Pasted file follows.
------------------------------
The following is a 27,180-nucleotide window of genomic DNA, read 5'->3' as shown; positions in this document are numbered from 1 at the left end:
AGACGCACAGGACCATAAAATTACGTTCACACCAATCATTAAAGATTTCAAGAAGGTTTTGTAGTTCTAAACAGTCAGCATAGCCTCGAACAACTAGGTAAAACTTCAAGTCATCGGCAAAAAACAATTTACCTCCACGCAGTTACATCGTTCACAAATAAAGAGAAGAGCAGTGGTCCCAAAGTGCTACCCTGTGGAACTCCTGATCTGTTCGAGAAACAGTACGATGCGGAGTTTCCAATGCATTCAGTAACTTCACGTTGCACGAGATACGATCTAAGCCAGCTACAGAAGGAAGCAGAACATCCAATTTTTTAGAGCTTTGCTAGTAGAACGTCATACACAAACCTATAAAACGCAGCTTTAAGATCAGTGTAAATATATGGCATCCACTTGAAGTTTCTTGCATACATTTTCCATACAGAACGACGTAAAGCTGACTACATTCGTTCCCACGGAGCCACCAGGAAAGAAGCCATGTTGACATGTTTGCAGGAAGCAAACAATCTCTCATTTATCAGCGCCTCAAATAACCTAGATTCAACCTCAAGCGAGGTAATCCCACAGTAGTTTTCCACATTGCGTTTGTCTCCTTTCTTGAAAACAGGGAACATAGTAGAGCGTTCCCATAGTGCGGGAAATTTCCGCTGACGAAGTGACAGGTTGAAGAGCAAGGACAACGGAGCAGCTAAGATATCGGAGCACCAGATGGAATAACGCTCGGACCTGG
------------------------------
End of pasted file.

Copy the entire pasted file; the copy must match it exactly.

The following is a 27,180-nucleotide window of genomic DNA, read 5'->3' as shown; positions in this document are numbered from 1 at the left end:
AGACGCACAGGACCATAAAATTACGTTCACACCAATCATTAAAGATTTCAAGAAGGTTTTGTAGTTCTAAACAGTCAGCATAGCCTCGAACAACTAGGTAAAACTTCAAGTCATCGGCAAAAAACAATTTACCTCCACGCAGTTACATCGTTCACAAATAAAGAGAAGAGCAGTGGTCCCAAAGTGCTACCCTGTGGAACTCCTGATCTGTTCGAGAAACAGTACGATGCGGAGTTTCCAATGCATTCAGTAACTTCACGTTGCACGAGATACGATCTAAGCCAGCTACAGAAGGAAGCAGAACATCCAATTTTTTAGAGCTTTGCTAGTAGAACGTCATACACAAACCTATAAAACGCAGCTTTAAGATCAGTGTAAATATATGGCATCCACTTGAAGTTTCTTGCATACATTTTCCATACAGAACGACGTAAAGCTGACTACATTCGTTCCCACGGAGCCACCAGGAAAGAAGCCATGTTGACATGTTTGCAGGAAGCAAACAATCTCTCATTTATCAGCGCCTCAAATAACCTAGATTCAACCTCAAGCGAGGTAATCCCACAGTAGTTTTCCACATTGCGTTTGTCTCCTTTCTTGAAAACAGGGAACATAGTAGAGCGTTCCCATAGTGCGGGAAATTTCCGCTGACGAAGTGACAGGTTGAAGAGCAAGGACAACGGAGCAGCTAAGATATCGGAGCACCAGATGGAATAACGCTCGGACCTGG